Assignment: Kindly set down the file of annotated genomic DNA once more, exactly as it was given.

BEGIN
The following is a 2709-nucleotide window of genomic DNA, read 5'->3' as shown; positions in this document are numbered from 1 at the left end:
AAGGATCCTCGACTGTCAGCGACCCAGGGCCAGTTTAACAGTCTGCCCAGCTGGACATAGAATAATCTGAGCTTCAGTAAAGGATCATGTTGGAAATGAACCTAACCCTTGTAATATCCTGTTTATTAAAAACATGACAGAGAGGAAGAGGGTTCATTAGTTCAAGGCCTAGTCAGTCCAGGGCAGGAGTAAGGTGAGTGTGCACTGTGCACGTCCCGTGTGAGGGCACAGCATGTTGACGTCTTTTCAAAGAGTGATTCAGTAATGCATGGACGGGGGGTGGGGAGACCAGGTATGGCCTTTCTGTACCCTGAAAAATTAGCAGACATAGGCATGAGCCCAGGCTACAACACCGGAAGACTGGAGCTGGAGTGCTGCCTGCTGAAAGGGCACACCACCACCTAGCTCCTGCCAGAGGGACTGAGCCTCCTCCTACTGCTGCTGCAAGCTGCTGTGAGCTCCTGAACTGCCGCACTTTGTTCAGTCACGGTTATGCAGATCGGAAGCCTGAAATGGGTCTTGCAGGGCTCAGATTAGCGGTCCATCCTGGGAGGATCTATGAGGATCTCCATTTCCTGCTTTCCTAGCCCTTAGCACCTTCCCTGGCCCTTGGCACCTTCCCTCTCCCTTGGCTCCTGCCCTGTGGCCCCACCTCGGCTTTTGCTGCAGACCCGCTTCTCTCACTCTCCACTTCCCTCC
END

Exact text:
The following is a 2709-nucleotide window of genomic DNA, read 5'->3' as shown; positions in this document are numbered from 1 at the left end:
AAGGATCCTCGACTGTCAGCGACCCAGGGCCAGTTTAACAGTCTGCCCAGCTGGACATAGAATAATCTGAGCTTCAGTAAAGGATCATGTTGGAAATGAACCTAACCCTTGTAATATCCTGTTTATTAAAAACATGACAGAGAGGAAGAGGGTTCATTAGTTCAAGGCCTAGTCAGTCCAGGGCAGGAGTAAGGTGAGTGTGCACTGTGCACGTCCCGTGTGAGGGCACAGCATGTTGACGTCTTTTCAAAGAGTGATTCAGTAATGCATGGACGGGGGGTGGGGAGACCAGGTATGGCCTTTCTGTACCCTGAAAAATTAGCAGACATAGGCATGAGCCCAGGCTACAACACCGGAAGACTGGAGCTGGAGTGCTGCCTGCTGAAAGGGCACACCACCACCTAGCTCCTGCCAGAGGGACTGAGCCTCCTCCTACTGCTGCTGCAAGCTGCTGTGAGCTCCTGAACTGCCGCACTTTGTTCAGTCACGGTTATGCAGATCGGAAGCCTGAAATGGGTCTTGCAGGGCTCAGATTAGCGGTCCATCCTGGGAGGATCTATGAGGATCTCCATTTCCTGCTTTCCTAGCCCTTAGCACCTTCCCTGGCCCTTGGCACCTTCCCTCTCCCTTGGCTCCTGCCCTGTGGCCCCACCTCGGCTTTTGCTGCAGACCCGCTTCTCTCACTCTCCACTTCCCTCC